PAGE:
Hiccups and Obfuscations

Oops
Hm?

 

As a writer of odd things that settle into landscapes, frame subjects, or move around the page, I’ve had some common hiccups in the poem-ing process. The big one is 

Unwanted Combinations

In writing a poem that takes apart its words to display relevant patterns and shapes, the occasional bonus word shows up, being formed of roots, affixes, or other awkward combos:  ion  ere   ad   all   iron    are pretty common.

I used to like to think they could play in and be an effective part of my poems, but with time I think they are probably worth ditching. Sorry, darlings. Even if a word is relevant, the entire word is gutted and made into some amalgamation of multiple meanings (too much Parmenides recently to think about that right now). The random, new word redirects comprehension from that of reading a poem with its words directed by their graphic qualities to reading a dissected Frankenstein language. It ends up looking like incomprehensible babble of sound and meaning combinations that might as well be participating in some quantum, in more than one place at one time, meaning production system. Sorry, but that dog just won’t hunt.

An Environment
An environment of iron? Tolkein Ents!?

Gravity is natural to the eye

…anti gravity is not, unless it’s a tree. The reading eye easily gets confused in swirling, rising, or otherwise moving forms. Abstract billows of thought, word clouds, and rising ghosts only work when the reader is aware of each depiction’s particular reality. A tree naturally grows toward the sun, like the flower in Mary Ellen Solt’s Forsythia.

Moving through the space of the page makes sense, IT CAN BE DONE. The poem just needs to take physical realities and representative norms into consideration before building a world with writing.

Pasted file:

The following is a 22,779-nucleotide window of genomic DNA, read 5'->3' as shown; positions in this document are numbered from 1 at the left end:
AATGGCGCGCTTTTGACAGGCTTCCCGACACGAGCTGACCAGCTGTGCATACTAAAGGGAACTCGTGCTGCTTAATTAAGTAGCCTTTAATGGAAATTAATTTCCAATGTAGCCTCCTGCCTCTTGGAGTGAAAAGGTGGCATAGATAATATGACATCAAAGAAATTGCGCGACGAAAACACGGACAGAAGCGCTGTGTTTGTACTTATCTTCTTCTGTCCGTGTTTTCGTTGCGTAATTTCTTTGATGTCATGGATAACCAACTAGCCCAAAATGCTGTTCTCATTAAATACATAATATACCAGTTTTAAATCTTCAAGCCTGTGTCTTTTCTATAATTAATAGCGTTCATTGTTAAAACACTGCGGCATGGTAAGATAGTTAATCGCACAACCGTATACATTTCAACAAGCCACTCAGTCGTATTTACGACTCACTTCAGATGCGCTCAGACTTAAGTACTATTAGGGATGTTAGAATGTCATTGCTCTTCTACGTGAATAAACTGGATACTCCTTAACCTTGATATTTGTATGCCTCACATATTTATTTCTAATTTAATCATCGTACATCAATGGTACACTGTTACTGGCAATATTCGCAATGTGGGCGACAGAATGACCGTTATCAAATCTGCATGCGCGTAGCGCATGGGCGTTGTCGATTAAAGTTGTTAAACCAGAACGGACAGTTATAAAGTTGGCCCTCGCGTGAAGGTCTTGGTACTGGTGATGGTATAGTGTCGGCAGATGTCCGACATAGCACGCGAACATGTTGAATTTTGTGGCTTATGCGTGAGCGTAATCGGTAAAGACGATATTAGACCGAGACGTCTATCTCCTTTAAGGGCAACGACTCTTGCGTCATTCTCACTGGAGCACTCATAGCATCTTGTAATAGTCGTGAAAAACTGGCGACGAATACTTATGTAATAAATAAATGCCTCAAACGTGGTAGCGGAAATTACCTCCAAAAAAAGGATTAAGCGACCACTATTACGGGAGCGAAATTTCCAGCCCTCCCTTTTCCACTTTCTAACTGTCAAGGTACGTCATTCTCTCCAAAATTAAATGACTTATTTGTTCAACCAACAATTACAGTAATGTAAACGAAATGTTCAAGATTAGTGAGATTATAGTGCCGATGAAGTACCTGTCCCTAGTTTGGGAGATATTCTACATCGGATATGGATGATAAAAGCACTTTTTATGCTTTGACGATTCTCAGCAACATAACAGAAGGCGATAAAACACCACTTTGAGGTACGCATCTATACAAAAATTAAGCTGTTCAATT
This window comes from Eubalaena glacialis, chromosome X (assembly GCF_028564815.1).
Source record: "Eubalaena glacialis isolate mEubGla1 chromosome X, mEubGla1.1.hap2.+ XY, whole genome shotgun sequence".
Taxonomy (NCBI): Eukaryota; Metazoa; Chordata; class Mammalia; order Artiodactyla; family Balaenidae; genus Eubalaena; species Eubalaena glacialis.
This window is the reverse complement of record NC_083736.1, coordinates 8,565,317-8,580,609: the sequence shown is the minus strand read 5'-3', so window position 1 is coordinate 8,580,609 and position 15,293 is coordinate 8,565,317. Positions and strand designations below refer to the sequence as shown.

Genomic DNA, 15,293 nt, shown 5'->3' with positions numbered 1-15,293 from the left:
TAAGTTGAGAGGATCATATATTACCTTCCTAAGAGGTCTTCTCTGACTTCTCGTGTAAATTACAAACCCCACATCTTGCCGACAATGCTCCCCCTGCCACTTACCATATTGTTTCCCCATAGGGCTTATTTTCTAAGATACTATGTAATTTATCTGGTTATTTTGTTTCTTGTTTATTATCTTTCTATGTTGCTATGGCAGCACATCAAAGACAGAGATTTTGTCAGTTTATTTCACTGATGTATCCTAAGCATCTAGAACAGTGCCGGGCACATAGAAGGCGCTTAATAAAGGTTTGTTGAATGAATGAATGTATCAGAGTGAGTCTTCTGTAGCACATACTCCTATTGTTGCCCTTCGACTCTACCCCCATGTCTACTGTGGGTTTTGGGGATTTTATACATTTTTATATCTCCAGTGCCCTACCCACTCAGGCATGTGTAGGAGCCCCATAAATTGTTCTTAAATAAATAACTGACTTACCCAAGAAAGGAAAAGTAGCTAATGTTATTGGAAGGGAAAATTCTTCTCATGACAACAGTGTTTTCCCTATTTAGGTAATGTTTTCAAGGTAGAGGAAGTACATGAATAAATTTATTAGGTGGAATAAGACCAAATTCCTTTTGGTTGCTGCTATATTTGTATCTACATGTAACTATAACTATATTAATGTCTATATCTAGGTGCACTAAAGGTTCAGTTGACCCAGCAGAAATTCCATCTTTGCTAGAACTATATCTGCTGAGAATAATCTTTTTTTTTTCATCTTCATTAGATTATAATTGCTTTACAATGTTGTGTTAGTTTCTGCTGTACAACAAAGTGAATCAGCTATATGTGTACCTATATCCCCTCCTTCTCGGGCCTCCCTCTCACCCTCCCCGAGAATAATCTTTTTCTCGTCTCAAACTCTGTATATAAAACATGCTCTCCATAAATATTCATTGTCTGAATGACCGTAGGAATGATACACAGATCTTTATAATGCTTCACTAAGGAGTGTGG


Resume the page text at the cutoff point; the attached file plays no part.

No Shape, No Mind

Without logical physical presence, a visual poem is a mess of language and a slump of image. A visual poem needs to link voice, that living, expressive subject with an equally logical (maybe familiar is a better word?) physical presence on the page.

I’ve written poems in a gyre that could not hold #yeats. I’ve had poems with shapes that even I couldn’t decipher, except while in the act of writing them. I’ve learned that following graphic designers, graphic novel layouts, and regular old naturally occurring phenomena helps paint a clear picture on the page no matter what the medium. 

There are a ton of things that can go wrong in a visual or concrete poem. Mostpeople, in the Cummings sense, don’t know what they are looking at, feeling the need to be somehow aware of what they are involved in. We know that we know very little about the things we are involved in, so that shouldn’t be a problem. Like any other fantasy world, the page of a visual poem needs to contain some parameters of our natural lives so we have a visual starting point.

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